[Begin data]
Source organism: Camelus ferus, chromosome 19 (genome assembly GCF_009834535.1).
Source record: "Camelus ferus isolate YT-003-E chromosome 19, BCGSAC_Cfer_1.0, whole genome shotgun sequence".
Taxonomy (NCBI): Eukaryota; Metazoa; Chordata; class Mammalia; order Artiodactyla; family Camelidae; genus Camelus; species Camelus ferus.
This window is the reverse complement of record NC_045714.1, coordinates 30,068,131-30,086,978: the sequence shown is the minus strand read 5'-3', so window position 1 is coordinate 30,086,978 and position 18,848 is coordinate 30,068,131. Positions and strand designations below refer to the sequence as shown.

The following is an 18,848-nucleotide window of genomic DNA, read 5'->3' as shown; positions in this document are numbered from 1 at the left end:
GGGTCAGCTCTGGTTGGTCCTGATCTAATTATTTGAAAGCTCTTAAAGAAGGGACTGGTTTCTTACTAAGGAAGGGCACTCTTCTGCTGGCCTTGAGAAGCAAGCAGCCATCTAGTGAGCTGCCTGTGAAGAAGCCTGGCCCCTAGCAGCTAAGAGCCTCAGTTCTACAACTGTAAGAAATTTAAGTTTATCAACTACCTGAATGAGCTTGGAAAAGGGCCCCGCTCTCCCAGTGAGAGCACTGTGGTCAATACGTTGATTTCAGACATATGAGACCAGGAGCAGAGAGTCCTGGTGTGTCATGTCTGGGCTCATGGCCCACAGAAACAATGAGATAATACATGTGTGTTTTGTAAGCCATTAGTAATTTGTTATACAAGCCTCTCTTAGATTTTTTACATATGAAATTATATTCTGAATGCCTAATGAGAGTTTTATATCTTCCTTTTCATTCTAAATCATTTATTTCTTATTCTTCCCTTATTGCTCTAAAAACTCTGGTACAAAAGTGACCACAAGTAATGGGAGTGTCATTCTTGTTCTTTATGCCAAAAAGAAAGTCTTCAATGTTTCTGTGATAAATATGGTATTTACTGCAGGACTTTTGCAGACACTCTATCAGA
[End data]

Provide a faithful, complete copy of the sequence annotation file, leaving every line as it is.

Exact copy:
Source organism: Camelus ferus, chromosome 19 (genome assembly GCF_009834535.1).
Source record: "Camelus ferus isolate YT-003-E chromosome 19, BCGSAC_Cfer_1.0, whole genome shotgun sequence".
Taxonomy (NCBI): Eukaryota; Metazoa; Chordata; class Mammalia; order Artiodactyla; family Camelidae; genus Camelus; species Camelus ferus.
This window is the reverse complement of record NC_045714.1, coordinates 30,068,131-30,086,978: the sequence shown is the minus strand read 5'-3', so window position 1 is coordinate 30,086,978 and position 18,848 is coordinate 30,068,131. Positions and strand designations below refer to the sequence as shown.

The following is an 18,848-nucleotide window of genomic DNA, read 5'->3' as shown; positions in this document are numbered from 1 at the left end:
GGGTCAGCTCTGGTTGGTCCTGATCTAATTATTTGAAAGCTCTTAAAGAAGGGACTGGTTTCTTACTAAGGAAGGGCACTCTTCTGCTGGCCTTGAGAAGCAAGCAGCCATCTAGTGAGCTGCCTGTGAAGAAGCCTGGCCCCTAGCAGCTAAGAGCCTCAGTTCTACAACTGTAAGAAATTTAAGTTTATCAACTACCTGAATGAGCTTGGAAAAGGGCCCCGCTCTCCCAGTGAGAGCACTGTGGTCAATACGTTGATTTCAGACATATGAGACCAGGAGCAGAGAGTCCTGGTGTGTCATGTCTGGGCTCATGGCCCACAGAAACAATGAGATAATACATGTGTGTTTTGTAAGCCATTAGTAATTTGTTATACAAGCCTCTCTTAGATTTTTTACATATGAAATTATATTCTGAATGCCTAATGAGAGTTTTATATCTTCCTTTTCATTCTAAATCATTTATTTCTTATTCTTCCCTTATTGCTCTAAAAACTCTGGTACAAAAGTGACCACAAGTAATGGGAGTGTCATTCTTGTTCTTTATGCCAAAAAGAAAGTCTTCAATGTTTCTGTGATAAATATGGTATTTACTGCAGGACTTTTGCAGACACTCTATCAGA